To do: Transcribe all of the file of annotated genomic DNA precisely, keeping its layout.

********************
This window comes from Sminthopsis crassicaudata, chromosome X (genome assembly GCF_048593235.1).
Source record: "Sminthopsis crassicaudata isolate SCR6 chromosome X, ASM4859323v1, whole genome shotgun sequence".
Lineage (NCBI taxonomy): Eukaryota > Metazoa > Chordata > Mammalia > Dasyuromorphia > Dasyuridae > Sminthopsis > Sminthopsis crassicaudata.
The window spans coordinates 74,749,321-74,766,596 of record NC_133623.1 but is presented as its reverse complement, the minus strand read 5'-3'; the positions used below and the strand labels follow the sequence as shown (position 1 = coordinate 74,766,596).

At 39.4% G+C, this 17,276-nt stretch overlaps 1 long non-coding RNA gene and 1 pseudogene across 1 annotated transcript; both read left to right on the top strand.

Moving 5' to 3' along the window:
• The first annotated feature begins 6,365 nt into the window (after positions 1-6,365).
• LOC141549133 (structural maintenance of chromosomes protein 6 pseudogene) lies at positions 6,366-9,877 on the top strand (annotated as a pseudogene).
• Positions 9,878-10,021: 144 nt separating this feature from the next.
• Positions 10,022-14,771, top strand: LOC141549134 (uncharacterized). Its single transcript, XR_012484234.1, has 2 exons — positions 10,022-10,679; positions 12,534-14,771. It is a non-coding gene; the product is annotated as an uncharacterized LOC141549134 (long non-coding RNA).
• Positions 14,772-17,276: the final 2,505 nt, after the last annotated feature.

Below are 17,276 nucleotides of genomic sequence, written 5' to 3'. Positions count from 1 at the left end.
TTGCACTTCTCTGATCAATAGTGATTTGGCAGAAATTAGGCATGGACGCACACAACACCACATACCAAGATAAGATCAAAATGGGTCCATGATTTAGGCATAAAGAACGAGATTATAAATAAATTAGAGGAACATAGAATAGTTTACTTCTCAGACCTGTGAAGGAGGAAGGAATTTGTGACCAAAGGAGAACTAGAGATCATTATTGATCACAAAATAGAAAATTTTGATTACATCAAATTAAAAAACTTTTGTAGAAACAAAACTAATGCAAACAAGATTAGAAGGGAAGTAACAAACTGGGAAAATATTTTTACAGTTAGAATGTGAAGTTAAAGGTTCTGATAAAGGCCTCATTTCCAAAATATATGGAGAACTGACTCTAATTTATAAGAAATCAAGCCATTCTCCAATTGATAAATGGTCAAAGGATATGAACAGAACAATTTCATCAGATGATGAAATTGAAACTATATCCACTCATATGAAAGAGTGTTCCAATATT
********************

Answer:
This window comes from Sminthopsis crassicaudata, chromosome X (genome assembly GCF_048593235.1).
Source record: "Sminthopsis crassicaudata isolate SCR6 chromosome X, ASM4859323v1, whole genome shotgun sequence".
Lineage (NCBI taxonomy): Eukaryota > Metazoa > Chordata > Mammalia > Dasyuromorphia > Dasyuridae > Sminthopsis > Sminthopsis crassicaudata.
The window spans coordinates 74,749,321-74,766,596 of record NC_133623.1 but is presented as its reverse complement, the minus strand read 5'-3'; the positions used below and the strand labels follow the sequence as shown (position 1 = coordinate 74,766,596).

At 39.4% G+C, this 17,276-nt stretch overlaps 1 long non-coding RNA gene and 1 pseudogene across 1 annotated transcript; both read left to right on the top strand.

Moving 5' to 3' along the window:
• The first annotated feature begins 6,365 nt into the window (after positions 1-6,365).
• LOC141549133 (structural maintenance of chromosomes protein 6 pseudogene) lies at positions 6,366-9,877 on the top strand (annotated as a pseudogene).
• Positions 9,878-10,021: 144 nt separating this feature from the next.
• Positions 10,022-14,771, top strand: LOC141549134 (uncharacterized). Its single transcript, XR_012484234.1, has 2 exons — positions 10,022-10,679; positions 12,534-14,771. It is a non-coding gene; the product is annotated as an uncharacterized LOC141549134 (long non-coding RNA).
• Positions 14,772-17,276: the final 2,505 nt, after the last annotated feature.

Below are 17,276 nucleotides of genomic sequence, written 5' to 3'. Positions count from 1 at the left end.
TTGCACTTCTCTGATCAATAGTGATTTGGCAGAAATTAGGCATGGACGCACACAACACCACATACCAAGATAAGATCAAAATGGGTCCATGATTTAGGCATAAAGAACGAGATTATAAATAAATTAGAGGAACATAGAATAGTTTACTTCTCAGACCTGTGAAGGAGGAAGGAATTTGTGACCAAAGGAGAACTAGAGATCATTATTGATCACAAAATAGAAAATTTTGATTACATCAAATTAAAAAACTTTTGTAGAAACAAAACTAATGCAAACAAGATTAGAAGGGAAGTAACAAACTGGGAAAATATTTTTACAGTTAGAATGTGAAGTTAAAGGTTCTGATAAAGGCCTCATTTCCAAAATATATGGAGAACTGACTCTAATTTATAAGAAATCAAGCCATTCTCCAATTGATAAATGGTCAAAGGATATGAACAGAACAATTTCATCAGATGATGAAATTGAAACTATATCCACTCATATGAAAGAGTGTTCCAATATT